01/06/2011. Contributed by Richard Palmer
pub: TOR/Forge. 302 page hardback. Price: $24.99 (US), $28.99 (CAN). ISBN: 978-0-7653-2153-4).
check out website: www.tor-forge.com
Jo Walton’s ‘Among Others’ is a meta-fictional coming of age fantasy novel. Mori Phelps, a young Welsh girl, is engaged in an epic-fantasy style battle with her own mother, a witch. The novel only really concerns itself with the consequences of this fight, however. At the opening of the novel, this fight has already left Mori’s twin sister dead and her crippled. The fight with her mother does surface now and again in ‘Among Others’ but it and the fantastical elements are incidental to the more real world concerns of Walton’s work.
Mori, a bright girl, dealing with the fall-out from her conflicts with her mother and the travails of adolescence, finds herself literally among others. Having made it quite clear that she is unhappy, including running away from home, Mori is sent to live in England with her father and attend a boarding school at the expense of her rich aunts.
Though Mori is undoubtedly glad to be free of her mother’s influence, she isn’t completely happy with her new life in England. She has to deal with the politics of the boarding school and the tendency of her aunts to obsess over the vagaries of the British class system. Not only this, but she is at an age where she is developing as a person both emotionally and physically with all the pain that brings to people.
Presented as a diary, ‘Among Others’ views the world through the genre fiction read by Mori. The novel invites genre fans to revel in the shared cultural experience of growing up reading SF and fantasy. There are plenty of authors and works that could be considered pretty key to the field and therefore will be familiar to most people likely to be reading this if only by reputation. For example, in homage to the late, great Kurt Vonnegut Jr, she names the SF book club that she joins as a karass.
The book club is useful in the novel. Most of the work referenced is seen through the eyes of Mori and thus tends to have her own interpretation of it, not that this is inherently a bad thing, of course. It’s good if reactions to fiction are personal. What the book club allows for, though, is for other characters to bring a little more of a critical eye to the books discussed. Jo Walton, of course, writes some excellent SF/F criticism herself. For example, our narrator loves the work of Heinlein and takes a lot from him and Samuel Delany with regard to her views on human sexuality at a time when she is starting to explore her own feelings and desires. Heinlein’s liberal attitude to sexual relations helps makes her more accepting of homosexuality for example. When she meets with Wim, a handsome young man from her book club and gets into discussion regarding Heinlein, she is horrified to find that Wim believes Heinlein to be a bit of a fascist. She feels that Heinlein's work is more about the dignity of the individual than anything else.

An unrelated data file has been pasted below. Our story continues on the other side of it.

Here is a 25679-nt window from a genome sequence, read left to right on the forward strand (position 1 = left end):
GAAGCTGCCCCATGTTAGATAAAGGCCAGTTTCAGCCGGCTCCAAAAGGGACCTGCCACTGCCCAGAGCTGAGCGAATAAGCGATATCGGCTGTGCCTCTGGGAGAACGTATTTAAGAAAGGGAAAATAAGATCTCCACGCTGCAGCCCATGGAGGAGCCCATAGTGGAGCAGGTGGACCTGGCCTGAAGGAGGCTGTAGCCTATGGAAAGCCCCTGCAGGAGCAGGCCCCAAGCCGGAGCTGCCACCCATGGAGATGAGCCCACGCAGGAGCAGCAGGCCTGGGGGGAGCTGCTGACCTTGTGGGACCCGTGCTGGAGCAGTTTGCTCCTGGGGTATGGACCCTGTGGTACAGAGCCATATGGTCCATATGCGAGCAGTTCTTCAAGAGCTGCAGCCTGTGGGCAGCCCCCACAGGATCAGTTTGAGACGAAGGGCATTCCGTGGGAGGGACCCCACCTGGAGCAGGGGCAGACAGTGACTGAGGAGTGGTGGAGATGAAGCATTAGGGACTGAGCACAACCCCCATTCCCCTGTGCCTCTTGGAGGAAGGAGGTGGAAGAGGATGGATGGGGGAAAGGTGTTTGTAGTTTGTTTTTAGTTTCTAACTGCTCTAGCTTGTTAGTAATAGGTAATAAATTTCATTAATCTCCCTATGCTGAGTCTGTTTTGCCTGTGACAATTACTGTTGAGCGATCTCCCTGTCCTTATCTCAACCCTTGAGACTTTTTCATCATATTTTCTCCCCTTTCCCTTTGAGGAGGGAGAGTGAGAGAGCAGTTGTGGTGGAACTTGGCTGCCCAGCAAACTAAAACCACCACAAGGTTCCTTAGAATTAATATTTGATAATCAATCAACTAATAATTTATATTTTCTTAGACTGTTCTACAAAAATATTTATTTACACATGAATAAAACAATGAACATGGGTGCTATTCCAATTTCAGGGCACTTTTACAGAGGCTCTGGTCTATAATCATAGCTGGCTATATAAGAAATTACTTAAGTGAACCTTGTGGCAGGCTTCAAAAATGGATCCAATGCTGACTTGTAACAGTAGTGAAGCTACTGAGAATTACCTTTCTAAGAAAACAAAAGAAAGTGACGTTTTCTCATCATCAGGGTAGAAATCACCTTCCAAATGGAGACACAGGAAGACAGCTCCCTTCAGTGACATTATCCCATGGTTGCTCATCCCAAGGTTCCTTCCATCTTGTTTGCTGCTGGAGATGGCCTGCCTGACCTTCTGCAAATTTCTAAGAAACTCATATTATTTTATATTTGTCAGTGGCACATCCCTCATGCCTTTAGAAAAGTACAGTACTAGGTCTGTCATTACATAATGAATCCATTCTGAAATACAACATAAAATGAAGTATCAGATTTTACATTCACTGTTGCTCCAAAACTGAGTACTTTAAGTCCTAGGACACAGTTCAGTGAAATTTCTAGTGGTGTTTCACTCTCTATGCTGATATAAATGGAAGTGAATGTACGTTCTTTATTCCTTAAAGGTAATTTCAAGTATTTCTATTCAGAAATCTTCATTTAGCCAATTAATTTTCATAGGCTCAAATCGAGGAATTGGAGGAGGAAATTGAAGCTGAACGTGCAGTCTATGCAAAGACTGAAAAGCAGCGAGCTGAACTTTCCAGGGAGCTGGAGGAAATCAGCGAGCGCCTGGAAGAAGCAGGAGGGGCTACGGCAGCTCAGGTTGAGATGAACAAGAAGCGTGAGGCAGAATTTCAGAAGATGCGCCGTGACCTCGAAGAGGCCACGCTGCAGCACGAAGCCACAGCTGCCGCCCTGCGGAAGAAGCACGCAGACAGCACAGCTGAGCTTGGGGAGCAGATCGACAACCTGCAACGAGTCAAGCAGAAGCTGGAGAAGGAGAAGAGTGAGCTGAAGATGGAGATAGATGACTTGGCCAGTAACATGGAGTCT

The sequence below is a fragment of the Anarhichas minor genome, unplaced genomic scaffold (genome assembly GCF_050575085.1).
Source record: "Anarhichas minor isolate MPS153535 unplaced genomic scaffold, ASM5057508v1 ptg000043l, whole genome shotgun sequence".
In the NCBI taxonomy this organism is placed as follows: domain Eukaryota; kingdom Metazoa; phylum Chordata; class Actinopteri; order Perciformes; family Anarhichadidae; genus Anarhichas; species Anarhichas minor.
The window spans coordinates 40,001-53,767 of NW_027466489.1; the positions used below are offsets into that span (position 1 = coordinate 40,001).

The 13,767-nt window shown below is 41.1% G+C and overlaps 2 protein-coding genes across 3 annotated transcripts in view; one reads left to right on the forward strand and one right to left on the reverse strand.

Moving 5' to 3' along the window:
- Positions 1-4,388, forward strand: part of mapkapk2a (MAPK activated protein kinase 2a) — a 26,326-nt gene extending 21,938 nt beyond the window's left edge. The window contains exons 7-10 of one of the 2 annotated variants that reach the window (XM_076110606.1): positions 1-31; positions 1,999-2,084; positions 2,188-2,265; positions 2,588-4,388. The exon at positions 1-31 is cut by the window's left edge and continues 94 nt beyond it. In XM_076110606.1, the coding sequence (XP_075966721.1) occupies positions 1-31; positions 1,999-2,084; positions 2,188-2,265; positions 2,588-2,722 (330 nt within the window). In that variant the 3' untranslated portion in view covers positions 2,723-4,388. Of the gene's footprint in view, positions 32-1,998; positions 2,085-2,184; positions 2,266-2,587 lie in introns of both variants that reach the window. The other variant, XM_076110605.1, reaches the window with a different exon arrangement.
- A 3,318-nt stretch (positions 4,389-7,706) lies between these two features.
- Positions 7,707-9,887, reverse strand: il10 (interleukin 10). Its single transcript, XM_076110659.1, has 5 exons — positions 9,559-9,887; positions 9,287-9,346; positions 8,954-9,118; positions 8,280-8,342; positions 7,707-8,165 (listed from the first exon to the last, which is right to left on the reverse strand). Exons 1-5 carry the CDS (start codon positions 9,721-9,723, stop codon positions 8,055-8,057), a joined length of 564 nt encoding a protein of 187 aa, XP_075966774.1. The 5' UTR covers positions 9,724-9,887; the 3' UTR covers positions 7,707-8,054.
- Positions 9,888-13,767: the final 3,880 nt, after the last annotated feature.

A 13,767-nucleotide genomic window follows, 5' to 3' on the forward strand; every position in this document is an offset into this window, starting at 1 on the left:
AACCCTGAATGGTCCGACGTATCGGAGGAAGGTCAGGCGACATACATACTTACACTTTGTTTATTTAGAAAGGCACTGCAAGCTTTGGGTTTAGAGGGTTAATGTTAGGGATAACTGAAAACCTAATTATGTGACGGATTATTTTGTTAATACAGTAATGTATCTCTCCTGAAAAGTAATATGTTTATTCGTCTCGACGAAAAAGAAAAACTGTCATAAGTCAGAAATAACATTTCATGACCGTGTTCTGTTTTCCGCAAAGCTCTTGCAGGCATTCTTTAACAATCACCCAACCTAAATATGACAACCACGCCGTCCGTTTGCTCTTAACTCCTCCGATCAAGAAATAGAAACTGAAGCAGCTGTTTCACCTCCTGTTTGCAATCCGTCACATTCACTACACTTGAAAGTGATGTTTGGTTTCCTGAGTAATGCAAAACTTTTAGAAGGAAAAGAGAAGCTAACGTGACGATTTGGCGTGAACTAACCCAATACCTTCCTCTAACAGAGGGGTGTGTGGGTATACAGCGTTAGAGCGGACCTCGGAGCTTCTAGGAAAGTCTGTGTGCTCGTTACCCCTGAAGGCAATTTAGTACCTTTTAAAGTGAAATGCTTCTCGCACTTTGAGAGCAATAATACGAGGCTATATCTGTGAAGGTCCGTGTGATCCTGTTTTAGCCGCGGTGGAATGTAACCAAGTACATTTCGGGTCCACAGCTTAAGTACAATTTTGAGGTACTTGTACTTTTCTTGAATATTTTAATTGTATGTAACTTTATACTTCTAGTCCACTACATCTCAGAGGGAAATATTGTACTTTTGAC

I suggested that the fantastical element of the novel are a thread in the novel and they are. However, Mori does consider the implications of using magic. She fears that even attempting to use her magic for what she considers to be ‘good’ ends could lead to disaster for other people. Not to mention the consequences for people’s ability to exercise their own free will. For this reason, Mori takes the decision to only use magic for defence.
There is a little risk in choosing to write meta-fiction with such a personal voice. If you’re not familiar with the source texts, it could exclude some readers. Fortunately, though, Jo Walton is an excellent writer. She weaves all these books through the text deftly and there is joy to be found in recognising some of the references and discoveries made by the narrator.
If I have a complaint, it’s that ‘Among Others’ is perhaps a little on the serious side. Admittedly, that is quite in keeping with the background to the Mori's character. Her experiences to the opening of the novel and her situation do, understandably, make her a little serious minded. In places, I wasn’t entirely happy with the character, her criticism of her aunt’s obsession with social standing and school prizes from decades ago as silly is entirely fair. It is silly. However, there was the odd point where I thought that her intelligence and serious nature did spill into condescension. Quiet, admittedly and so I don’t think I could describe it as an arrogant disregard for those around her. Any fears that I have for it in that regard are further dispelled by her good friendship with Deirdre, a girl less bright than most of their peer-group who suffers for this. I may have been unfortunately influenced by the Cory Doctorow cover quote and reading his words in the context of some of his work.
So, while I started reading SF a decade after the setting of this novel, making some of my loves a little different – I’m with Wim, can’t stand Heinlein and I’m not sure that he’s even that relevant now – I can relate to the importance that books in general can have in someone’s life. Also, for fairly obvious reasons, I can’t know what it’s like for a girl in adolescence, but plenty of that did resonate.
As a coming of age story and a love letter to SF, this is a rather good novel. Well worth reading. Much to enjoy here.
Note: Jo Walton also, handily, provided a list of all the books referenced in the novel:- http://papersky.livejournal.com/509278.html#cutid1
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